This post has been provided by new INNZ member Irene Wallis, of www.cubicearth.nz
This afternoon I sit in the shade of a tree in front of Zion Lodge. From there I could hear a US Park Ranger interpret the valley’s formation for a group of children. For me, it was a scene that epitomized traditional interpretation. The New Zealand interpretation community is deeply rooted in this tradition. But the recent INNZ workshop showed that there is also an appetite for innovating new ways of reaching people.
Two sessions brought together modern technology to traditional interpretation practices
The 2016 theme ‘how to’ hit the spot for participants
Guest speakers provided ample inspiration
INNZ members put their collective thinking caps on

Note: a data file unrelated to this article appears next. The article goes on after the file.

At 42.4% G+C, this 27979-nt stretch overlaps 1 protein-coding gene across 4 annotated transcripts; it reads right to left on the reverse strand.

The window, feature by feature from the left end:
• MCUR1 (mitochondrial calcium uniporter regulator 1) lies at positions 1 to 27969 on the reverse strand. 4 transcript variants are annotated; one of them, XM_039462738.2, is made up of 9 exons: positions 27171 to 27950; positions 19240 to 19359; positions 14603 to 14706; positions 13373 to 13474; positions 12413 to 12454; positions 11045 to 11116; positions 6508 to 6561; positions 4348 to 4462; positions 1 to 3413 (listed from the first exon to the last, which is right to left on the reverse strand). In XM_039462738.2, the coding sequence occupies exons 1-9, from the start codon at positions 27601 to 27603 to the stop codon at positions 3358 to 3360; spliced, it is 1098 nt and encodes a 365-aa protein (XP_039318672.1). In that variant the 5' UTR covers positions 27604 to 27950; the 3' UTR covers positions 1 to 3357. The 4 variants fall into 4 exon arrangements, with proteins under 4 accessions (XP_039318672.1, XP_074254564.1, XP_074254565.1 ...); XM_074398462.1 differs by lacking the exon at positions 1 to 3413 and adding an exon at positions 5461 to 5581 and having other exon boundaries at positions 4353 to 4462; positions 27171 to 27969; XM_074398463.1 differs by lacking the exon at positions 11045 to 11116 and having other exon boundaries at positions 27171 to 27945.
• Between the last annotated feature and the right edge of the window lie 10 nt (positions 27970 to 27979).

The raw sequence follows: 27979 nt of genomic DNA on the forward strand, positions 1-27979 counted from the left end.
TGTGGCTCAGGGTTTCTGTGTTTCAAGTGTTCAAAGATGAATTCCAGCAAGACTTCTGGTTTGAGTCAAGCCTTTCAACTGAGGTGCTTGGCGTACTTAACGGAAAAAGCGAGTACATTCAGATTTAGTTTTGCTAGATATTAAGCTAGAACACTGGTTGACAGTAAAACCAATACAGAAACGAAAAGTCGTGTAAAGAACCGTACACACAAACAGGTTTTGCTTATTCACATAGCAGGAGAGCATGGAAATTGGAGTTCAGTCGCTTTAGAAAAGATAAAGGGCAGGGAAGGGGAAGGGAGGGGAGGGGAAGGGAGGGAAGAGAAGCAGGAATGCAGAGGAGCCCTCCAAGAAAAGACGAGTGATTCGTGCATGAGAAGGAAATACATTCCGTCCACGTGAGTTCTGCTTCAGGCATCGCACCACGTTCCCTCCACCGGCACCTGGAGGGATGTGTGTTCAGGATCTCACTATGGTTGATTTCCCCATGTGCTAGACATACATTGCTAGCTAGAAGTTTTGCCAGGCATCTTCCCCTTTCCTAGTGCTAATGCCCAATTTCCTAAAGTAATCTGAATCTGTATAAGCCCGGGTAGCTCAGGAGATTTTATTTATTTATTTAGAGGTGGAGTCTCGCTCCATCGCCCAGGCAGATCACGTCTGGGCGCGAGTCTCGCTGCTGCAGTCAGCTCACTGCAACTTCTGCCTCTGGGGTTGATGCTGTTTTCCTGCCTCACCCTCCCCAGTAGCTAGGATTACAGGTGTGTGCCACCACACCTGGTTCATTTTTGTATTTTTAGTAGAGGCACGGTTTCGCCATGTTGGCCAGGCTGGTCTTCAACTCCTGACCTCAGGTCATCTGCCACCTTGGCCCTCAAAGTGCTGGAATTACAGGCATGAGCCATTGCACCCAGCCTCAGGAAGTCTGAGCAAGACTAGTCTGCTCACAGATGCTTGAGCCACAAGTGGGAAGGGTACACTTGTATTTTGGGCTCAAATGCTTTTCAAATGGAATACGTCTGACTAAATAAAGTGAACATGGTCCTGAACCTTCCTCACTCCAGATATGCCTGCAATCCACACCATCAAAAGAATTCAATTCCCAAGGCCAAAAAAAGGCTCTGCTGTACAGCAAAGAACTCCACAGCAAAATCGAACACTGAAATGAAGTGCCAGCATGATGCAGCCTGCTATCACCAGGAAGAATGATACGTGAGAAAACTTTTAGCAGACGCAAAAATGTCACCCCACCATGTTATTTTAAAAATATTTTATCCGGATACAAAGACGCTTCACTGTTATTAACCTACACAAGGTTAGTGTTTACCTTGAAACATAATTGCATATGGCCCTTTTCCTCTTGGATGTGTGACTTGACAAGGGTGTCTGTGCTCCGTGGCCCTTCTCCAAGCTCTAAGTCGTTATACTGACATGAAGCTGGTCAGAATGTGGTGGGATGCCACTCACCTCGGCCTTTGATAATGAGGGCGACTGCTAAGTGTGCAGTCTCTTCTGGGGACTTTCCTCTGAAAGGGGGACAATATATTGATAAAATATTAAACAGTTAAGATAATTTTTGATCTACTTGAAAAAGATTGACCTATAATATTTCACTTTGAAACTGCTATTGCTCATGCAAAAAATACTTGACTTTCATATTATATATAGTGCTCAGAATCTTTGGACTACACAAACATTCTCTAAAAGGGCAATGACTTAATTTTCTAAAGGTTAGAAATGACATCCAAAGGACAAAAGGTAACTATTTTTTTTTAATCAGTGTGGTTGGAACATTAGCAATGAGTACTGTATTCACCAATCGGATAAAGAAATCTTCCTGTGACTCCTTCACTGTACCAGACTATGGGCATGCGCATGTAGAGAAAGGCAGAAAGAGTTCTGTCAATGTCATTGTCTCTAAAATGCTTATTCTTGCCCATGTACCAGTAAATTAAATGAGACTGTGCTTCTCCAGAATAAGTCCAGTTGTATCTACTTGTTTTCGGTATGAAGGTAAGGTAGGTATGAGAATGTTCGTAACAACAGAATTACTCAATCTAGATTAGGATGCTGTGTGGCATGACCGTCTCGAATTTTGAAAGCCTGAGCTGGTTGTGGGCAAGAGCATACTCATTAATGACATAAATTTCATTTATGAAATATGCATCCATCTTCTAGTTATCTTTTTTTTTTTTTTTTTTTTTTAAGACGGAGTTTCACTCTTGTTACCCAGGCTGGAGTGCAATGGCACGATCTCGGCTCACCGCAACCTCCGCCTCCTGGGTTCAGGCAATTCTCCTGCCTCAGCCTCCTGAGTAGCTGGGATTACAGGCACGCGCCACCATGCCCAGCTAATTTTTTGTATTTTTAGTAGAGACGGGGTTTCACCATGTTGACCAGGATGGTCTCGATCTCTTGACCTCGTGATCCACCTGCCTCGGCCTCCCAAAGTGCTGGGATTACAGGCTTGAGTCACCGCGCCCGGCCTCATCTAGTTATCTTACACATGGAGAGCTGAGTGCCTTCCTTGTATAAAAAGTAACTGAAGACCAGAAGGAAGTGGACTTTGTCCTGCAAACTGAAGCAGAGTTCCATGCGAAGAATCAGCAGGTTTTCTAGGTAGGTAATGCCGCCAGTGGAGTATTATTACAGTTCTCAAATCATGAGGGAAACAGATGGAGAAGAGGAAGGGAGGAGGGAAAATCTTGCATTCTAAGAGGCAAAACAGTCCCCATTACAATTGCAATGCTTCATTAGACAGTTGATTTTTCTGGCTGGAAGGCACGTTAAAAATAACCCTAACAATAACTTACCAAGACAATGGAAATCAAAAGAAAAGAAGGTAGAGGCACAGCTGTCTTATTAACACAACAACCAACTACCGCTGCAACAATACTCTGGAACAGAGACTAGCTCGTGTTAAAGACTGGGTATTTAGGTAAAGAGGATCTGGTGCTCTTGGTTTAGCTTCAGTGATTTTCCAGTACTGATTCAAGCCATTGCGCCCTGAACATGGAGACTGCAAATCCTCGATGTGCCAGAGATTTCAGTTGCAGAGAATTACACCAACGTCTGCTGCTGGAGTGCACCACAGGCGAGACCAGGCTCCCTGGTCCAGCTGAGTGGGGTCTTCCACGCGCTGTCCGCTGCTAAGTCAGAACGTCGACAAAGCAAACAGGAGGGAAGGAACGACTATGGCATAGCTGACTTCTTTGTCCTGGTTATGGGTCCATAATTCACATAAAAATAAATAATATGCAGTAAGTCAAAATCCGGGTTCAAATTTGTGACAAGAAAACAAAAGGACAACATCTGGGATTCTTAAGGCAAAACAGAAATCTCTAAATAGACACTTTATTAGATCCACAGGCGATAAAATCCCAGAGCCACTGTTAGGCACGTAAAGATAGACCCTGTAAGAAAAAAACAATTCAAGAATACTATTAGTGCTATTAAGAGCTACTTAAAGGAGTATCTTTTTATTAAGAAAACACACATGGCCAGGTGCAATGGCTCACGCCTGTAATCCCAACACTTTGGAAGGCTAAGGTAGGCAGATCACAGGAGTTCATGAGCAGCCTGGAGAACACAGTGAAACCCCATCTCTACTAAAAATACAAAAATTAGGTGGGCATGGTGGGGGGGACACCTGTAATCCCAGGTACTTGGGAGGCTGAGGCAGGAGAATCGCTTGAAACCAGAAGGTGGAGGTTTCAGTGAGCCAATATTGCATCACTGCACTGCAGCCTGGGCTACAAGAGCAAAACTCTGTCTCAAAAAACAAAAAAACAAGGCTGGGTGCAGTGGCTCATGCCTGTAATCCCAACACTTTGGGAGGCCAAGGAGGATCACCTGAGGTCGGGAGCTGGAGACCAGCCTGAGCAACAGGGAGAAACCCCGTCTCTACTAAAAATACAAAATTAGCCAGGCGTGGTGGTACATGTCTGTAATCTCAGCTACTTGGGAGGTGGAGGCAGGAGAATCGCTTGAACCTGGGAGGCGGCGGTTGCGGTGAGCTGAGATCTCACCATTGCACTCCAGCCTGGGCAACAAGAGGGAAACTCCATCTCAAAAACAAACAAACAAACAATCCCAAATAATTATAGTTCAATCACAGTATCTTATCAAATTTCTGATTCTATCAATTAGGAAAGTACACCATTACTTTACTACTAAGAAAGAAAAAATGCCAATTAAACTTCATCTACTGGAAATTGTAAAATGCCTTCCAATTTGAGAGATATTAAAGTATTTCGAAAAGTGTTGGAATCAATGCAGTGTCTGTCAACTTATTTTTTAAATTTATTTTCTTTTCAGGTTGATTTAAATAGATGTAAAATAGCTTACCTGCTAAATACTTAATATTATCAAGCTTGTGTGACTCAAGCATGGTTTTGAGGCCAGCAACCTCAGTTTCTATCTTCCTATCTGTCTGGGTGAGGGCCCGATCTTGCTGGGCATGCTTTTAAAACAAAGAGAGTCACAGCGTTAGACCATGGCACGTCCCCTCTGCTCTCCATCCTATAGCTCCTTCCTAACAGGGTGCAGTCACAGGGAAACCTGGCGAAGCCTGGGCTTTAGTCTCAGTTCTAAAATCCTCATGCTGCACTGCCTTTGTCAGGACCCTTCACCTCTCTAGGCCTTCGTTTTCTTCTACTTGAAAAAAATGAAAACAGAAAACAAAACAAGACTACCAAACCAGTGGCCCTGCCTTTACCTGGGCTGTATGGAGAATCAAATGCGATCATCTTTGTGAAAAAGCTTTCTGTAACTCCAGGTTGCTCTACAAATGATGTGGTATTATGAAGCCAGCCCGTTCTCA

1-We value networkingThe workshop was a great networking opportunity, but creating ways to connect between workshops would also be useful. Suggestions included providing a contacts list for those who attended the workshop and perhaps re-thinking the vendors section of the website. Effective networking though INNZ will improve access to resources and specialists, as well as strengthening the supportive nature of our interpretation community.
2-We want and seek partnership opportunitiesSeeking partnerships could create new opportunities for INNZ, and perhaps also result in innovation by bringing together different perspectives. Potential partners could include government bodies or other associations where interpretation, in one form or another, is part of their remit.
3-We need to market ourselves betterWe need to build greater awareness outside INNZ about what the network does and who belongs to it. Of the group I sat with for this session, more than half had first heard of the network through word of mouth. This highlights how we are all responsible, though our day to day conversations, for the strength of the INNZ network. But perhaps there’s more we can do.